Sport as a Way to Heal Trauma for Child Refugees
The Challenges Faced by Child Refugees
Since 2010 the number of people being forcibly displaced due to conflicts, violence, and persecution has doubled, reaching a total of 82.4 million people in 2020. Of this number 25% are refugees, equating to 26.4 million people (UNHCR, 2020), and 12.6 million of these are children (UNICEF, 2020).
Children make up less than a third of the world’s total population and yet represent 50% of the refugee population. Consequently, the refugee population tends to be much younger than the general migrant population. As such, they face a variety of unique problems associated with their age and their status as refugees.
Becoming a refugee can present a multitude of bureaucratic and social barriers, which blocks access to basic human rights. As such these child refugees face impaired access to essential services needed for healthy child development such as schooling, healthcare, clean water, healthy nutritious food, and other social services.
Many child refugees have also endured traumatising events, often witnessing, or experiencing violence, exile, neglect, and abuse. The experience of trauma is not limited to child refugees pre-migration countries or situations. They can also accumulate on the journey or be encountered when situated in a host country. For example, a child refugee may have been separated from family members in the process of leaving their respective countries. 37% of children refugees arriving in Europe were unaccompanied (UNICEF, 2017). A child refugee is unlikely to know the whereabouts of a missing family member or know the status of their well-being. These children then shoulder an intense burden yet often feel powerless to do anything. This can be compounded by the challenge of navigating a new culture, financial concerns, and negative local to refugee relationships.
As such trauma for a child refugee is a multi-layered experience, resulting from pre-migration, the journey to a new host country, and then the challenges encountered in the host country itself.
The Impact of Trauma on Mental Health – Sport Facilitates a Space to Heal
At such a young age this trauma can lead to developmental scars that are hard to heal if left ignored and unaddressed. Traumatic events can affect a child’s emotional and cognitive development, negatively influencing their self-perception and also their perception of adults or people in authority. In the long-term childhood trauma can lead to depression, a higher likelihood of unemployment, and poverty.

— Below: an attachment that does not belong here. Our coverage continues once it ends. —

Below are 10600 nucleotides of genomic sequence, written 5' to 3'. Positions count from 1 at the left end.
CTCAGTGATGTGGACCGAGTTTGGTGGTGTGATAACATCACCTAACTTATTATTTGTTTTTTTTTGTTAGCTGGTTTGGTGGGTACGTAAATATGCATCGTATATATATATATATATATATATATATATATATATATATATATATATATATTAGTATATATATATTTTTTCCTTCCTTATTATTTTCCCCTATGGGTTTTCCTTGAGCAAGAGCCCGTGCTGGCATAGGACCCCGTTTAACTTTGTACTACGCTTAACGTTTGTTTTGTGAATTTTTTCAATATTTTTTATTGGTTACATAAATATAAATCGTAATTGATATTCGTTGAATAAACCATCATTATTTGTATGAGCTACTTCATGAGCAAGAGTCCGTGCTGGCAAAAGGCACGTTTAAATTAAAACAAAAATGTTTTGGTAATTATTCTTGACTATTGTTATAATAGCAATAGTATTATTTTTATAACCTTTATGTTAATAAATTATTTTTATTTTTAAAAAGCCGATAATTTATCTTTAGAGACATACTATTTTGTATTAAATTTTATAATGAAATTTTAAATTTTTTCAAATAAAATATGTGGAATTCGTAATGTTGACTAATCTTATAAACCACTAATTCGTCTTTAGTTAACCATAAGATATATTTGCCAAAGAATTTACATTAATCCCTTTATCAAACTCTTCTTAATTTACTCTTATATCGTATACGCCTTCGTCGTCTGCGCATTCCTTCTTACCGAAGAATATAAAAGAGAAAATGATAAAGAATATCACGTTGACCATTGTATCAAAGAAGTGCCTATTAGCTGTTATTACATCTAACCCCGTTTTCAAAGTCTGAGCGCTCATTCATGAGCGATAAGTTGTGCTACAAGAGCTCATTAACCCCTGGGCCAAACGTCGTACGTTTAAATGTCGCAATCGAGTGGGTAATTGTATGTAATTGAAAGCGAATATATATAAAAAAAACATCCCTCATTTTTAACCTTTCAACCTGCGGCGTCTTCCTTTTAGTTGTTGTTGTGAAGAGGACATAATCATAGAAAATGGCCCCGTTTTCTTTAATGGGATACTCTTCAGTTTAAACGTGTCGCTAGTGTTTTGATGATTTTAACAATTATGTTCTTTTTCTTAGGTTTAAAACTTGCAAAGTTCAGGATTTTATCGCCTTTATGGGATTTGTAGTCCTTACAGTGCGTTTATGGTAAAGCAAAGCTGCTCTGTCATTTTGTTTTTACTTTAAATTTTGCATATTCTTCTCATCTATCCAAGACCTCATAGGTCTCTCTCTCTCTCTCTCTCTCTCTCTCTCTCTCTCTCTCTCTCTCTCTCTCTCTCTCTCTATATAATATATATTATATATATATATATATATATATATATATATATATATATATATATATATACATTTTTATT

Sport is increasingly becoming recognised as an incredible tool that enables children to cope, heal and progress towards positive futures. Team sports can facilitate beneficial relational interactions that can help overcome social divides between groups. Furthermore, the mind space sport facilitates enables better psychological responses providing a much-needed space to heal and make sense of traumatic experiences.
The Olympic Refuge Foundations – Sport for 1 Million Displaced Young People.
The Olympic Refuge Foundation set up by the International Olympic Committee in 2017 aims to provide access to safe sport for one million young people affected by displacement by 2024. To meet this aim, they have initiated multiple projects that promote sport as a means for development. One such initiative partners with four organisations (the UNHCR, the Uganda Olympic Committee, Right to Play and the AVSI Foundation) and works alongside Youth Sport Uganda to improve the mental health of young refugees in Uganda. This is mainly facilitated through partnerships with community-based coaches who deliver quality educational and sports-based programs and activities. The confidence, skills, and opportunities this initiative is providing have already benefited young refugees, increasing their self-esteem and improving their mental well-being.
Right to Play, (2021) Protect. Educate. Empower, https://righttoplay.org.uk/en-uk/impact/
Fleming, S,. (18th June 2021) This is the global refugee situation, in numbers, https://www.weforum.org/agenda/2021/06/unhcr-how-many-refugees/
UNHCR, (2021) Refugee Data Finder, https://www.unhcr.org/refugee-statistics/
UNICEF, (2021) Child Displacement, https://data.unicef.org/topic/child-migration-and-displacement/displacement/
Amnesty International, (2019) The Impact of family separation on child refugees in the UK, https://www.amnesty.org.uk/files/2020-02/Without_my_family_report.pdf?bmYG2_9kNYxBEpy2gPZ_VJTU4pWZT7Ay=
UNICEF, (2017) Latest statistics and graphics on refugee and migrant children, https://www.unicef.org/eca/emergencies/latest-statistics-and-graphics-refugee-and-migrant-children
Park, M and Katsiaficas, C,. (April 2019) Latest statistics and graphics on refugee and migrant children, https://www.migrationpolicy.org/sites/default/files/publications/ECEC-Trauma-Informed-Care-Final.pdf
International Olympic Committee, 12th October 2020, Improving the mental health of young refugees in Uganda through sport, https://olympics.com/ioc/news/improving-the-mental-health-of-young-refugees-in-uganda-through-sport